“It can be really isolating and for the most part I’ve quietly sat back and taken it my entire college career but this is the one day where I’m selfish enough to say I worked for this because of me, my professors, the academic community and not this,” Wagner said.

Some have accused the petition as standing against free speech. 

The group wanted to be clear that this petition is not being made with the goal of asking Scheuble to not speak.

“I’m a huge advocate for freedom of speech and I’m very critical of the mentality of college students shutting down speech of which they disagree I don’t see what we’re doing as analogous to what happened Ben Shapiro tried to visit Berkeley because this is not an optional event,” Wagner said.

Wagner even went further to say that asking her to speak goes against her freedom of speech. Wagner stated that she wanted her to more fully speak to her authentic message and would be unable to do so appropriately as the graduation speaker. “We’re putting her in an uncomfortable position by forcing her to strip down the core of her real message based on everything seen on her website,” Wagner said.  

There are some critics that ask why the petition has chosen to focus on commencement when there may be other issues in regard to diversity and inclusion on campus.

“This is one thing on a list of many that lead to an alienation of students, that might not be intentional at all on the part of the University but the perception still nonetheless exists and should be addressed and this was a major blunder in worsening it tenfold,” Wagner said.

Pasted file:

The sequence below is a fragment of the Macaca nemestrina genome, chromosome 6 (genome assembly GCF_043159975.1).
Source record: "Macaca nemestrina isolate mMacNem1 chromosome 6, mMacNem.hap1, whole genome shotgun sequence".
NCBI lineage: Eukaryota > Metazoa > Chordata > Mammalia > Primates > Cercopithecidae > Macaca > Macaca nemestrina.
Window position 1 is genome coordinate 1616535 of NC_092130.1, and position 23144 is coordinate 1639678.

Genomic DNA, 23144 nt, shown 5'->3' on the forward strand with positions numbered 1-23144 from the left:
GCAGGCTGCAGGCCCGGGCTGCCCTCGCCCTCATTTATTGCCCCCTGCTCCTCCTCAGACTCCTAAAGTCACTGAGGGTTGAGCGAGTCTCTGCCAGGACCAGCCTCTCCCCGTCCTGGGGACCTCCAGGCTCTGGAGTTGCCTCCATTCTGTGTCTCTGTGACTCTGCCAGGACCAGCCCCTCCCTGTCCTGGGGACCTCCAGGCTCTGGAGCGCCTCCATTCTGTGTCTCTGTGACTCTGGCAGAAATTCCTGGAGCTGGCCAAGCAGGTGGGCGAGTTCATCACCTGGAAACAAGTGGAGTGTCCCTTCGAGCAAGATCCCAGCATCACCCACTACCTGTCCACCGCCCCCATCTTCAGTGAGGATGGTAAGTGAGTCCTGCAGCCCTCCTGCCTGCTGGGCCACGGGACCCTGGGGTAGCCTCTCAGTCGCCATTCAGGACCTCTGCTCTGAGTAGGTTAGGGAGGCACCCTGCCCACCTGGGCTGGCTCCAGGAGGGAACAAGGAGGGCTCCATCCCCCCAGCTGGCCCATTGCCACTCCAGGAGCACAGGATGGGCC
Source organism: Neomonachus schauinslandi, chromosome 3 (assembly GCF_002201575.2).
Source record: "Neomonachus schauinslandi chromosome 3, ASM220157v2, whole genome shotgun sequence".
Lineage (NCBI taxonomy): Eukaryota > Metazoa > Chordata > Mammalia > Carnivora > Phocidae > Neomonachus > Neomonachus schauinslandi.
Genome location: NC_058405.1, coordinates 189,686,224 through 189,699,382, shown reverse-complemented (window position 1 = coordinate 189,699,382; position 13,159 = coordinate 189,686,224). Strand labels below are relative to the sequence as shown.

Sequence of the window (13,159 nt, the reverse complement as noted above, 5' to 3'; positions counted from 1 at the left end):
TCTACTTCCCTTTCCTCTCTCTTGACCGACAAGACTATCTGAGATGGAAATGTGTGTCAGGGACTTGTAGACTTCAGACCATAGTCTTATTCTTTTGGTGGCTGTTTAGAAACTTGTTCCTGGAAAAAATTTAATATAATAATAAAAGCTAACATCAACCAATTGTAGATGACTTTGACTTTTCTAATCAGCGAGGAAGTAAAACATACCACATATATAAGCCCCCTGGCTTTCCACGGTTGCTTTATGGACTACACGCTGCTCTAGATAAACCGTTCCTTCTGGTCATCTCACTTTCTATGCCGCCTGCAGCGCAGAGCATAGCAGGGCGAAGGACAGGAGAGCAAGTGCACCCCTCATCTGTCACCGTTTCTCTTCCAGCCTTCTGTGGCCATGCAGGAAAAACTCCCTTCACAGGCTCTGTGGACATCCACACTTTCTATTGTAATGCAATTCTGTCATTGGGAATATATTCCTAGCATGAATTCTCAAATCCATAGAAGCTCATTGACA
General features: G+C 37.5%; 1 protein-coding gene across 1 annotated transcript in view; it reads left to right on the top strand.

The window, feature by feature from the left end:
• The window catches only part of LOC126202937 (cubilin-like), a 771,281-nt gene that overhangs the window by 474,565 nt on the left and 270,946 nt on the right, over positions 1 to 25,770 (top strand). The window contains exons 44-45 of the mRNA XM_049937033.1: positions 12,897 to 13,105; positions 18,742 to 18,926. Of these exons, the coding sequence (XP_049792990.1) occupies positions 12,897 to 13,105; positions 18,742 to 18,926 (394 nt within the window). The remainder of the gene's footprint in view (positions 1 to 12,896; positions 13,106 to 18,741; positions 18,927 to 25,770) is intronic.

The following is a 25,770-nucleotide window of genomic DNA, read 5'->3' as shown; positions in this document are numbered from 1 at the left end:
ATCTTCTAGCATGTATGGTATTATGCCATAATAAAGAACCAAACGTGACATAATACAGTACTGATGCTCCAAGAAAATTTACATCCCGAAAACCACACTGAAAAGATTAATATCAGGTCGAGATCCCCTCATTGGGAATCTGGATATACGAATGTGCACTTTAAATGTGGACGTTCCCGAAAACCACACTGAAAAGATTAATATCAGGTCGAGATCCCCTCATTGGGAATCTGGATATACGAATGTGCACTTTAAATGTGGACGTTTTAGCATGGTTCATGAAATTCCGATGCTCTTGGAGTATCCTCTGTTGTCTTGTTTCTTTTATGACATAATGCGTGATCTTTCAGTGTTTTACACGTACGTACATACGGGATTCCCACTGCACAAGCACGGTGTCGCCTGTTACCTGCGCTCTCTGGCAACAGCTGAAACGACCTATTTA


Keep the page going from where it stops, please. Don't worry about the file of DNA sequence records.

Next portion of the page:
Bowe also highlighted the visibility of the event and the importance it holds to him and many other students, making it a clear and easy time to bring this discussion to light. 

“If we didn’t care we wouldn’t be doing this. I do love this place I love the people and faculty it’s introduced me to. The reason I’m doing what I’m doing now is because of my love for the school. I’m trying to help make it a better place for the next class,” Bowe said.

After reaching out the University reiterated the breadth of accomplishments Scheuble was able to accomplish in a short time. SS has also previously stated in her speech in 2015, “It doesn’t matter if we all have different religions or the same, for we’re all united in one common mission: to love the poorest of the poor, be a voice for the unheard, a shelter for the week, and a friend for the forgotten.”

“We look forward to a meaningful and memorable graduation ceremony. Our speaker embodies what it means to live a life of significance. We always welcome suggestions from our students about speakers on campus,” Chief Communications Officer Jim Hanchett said. 

Bowe, Wagner and VanSteelant also wanted to be clear that they have not, thus far, planned any public demonstration and they look forward to working with the administration to achieve their long-term goals.

~Morgan Barclay, Editor-in-Chief~

This story has been updated as of 12:42 23 April 2019. An old draft was previously uploaded.